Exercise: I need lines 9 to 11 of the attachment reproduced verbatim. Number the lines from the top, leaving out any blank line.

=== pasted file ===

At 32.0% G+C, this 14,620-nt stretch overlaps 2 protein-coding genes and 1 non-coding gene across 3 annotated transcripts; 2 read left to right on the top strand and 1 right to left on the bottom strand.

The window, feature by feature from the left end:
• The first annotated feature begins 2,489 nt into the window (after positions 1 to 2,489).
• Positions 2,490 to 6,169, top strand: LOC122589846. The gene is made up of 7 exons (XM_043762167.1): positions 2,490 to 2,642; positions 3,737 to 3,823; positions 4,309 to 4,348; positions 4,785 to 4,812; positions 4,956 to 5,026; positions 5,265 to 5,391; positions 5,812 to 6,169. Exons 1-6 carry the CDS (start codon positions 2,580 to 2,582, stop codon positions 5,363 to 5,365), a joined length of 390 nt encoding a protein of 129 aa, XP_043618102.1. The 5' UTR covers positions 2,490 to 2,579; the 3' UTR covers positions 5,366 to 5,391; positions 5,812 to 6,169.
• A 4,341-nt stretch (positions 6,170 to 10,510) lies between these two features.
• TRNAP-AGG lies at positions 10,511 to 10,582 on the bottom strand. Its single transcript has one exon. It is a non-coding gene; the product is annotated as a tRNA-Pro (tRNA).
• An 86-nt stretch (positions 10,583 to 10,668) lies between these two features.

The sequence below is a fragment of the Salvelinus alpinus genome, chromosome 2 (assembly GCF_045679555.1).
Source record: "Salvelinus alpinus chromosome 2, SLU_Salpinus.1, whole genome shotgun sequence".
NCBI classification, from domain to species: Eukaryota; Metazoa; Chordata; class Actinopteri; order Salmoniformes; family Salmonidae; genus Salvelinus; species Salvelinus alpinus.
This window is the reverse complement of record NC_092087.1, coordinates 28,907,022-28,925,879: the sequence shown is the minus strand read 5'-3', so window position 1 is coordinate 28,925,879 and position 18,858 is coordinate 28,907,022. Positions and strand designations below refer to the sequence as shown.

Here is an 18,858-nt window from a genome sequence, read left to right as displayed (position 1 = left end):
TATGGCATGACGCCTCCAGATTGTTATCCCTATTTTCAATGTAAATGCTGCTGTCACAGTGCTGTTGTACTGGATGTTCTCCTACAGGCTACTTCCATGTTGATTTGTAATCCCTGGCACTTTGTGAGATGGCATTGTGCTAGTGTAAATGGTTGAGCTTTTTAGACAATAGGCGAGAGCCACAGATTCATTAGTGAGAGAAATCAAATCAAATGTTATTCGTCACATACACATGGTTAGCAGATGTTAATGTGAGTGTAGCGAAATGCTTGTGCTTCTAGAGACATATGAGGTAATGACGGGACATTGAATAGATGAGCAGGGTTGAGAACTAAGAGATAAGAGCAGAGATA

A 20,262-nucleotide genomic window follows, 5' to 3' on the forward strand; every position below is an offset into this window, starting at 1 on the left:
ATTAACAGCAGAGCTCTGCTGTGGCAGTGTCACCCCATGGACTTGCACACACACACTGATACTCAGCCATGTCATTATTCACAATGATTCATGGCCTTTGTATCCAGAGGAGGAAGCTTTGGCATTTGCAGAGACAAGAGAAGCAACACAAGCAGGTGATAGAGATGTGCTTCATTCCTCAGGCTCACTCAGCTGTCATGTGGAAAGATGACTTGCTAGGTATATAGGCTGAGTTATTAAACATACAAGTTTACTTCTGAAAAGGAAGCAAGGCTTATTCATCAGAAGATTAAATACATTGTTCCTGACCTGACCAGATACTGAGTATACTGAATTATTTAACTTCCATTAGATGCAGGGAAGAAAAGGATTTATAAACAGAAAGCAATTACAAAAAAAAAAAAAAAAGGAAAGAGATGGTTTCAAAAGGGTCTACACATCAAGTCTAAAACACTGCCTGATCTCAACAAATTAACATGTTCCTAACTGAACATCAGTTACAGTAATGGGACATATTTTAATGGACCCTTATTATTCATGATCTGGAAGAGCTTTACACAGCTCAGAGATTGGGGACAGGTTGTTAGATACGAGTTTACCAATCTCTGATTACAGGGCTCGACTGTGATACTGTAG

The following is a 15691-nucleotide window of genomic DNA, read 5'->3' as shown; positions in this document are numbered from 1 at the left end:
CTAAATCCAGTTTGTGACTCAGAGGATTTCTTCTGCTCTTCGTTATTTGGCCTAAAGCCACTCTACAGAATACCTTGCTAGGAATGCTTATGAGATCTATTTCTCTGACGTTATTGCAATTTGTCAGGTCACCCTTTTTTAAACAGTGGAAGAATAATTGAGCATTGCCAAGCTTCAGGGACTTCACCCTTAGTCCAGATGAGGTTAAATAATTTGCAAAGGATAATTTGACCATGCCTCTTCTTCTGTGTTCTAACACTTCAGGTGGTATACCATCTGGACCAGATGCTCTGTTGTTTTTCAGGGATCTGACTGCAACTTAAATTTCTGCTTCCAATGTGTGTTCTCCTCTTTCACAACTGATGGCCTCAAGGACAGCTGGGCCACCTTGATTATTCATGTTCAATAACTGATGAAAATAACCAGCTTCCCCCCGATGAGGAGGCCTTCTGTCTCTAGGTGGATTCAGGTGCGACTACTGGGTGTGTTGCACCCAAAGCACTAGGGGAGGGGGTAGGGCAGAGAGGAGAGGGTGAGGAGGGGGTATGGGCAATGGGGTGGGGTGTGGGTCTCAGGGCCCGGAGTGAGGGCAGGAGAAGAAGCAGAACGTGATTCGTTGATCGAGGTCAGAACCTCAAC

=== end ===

Source record: "Salvelinus alpinus chromosome 2, SLU_Salpinus.1, whole genome shotgun sequence".
NCBI classification, from domain to species: Eukaryota; Metazoa; Chordata; class Actinopteri; order Salmoniformes; family Salmonidae; genus Salvelinus; species Salvelinus alpinus.
This window is the reverse complement of record NC_092087.1, coordinates 28,907,022-28,925,879: the sequence shown is the minus strand read 5'-3', so window position 1 is coordinate 28,925,879 and position 18,858 is coordinate 28,907,022. Positions and strand designations below refer to the sequence as shown.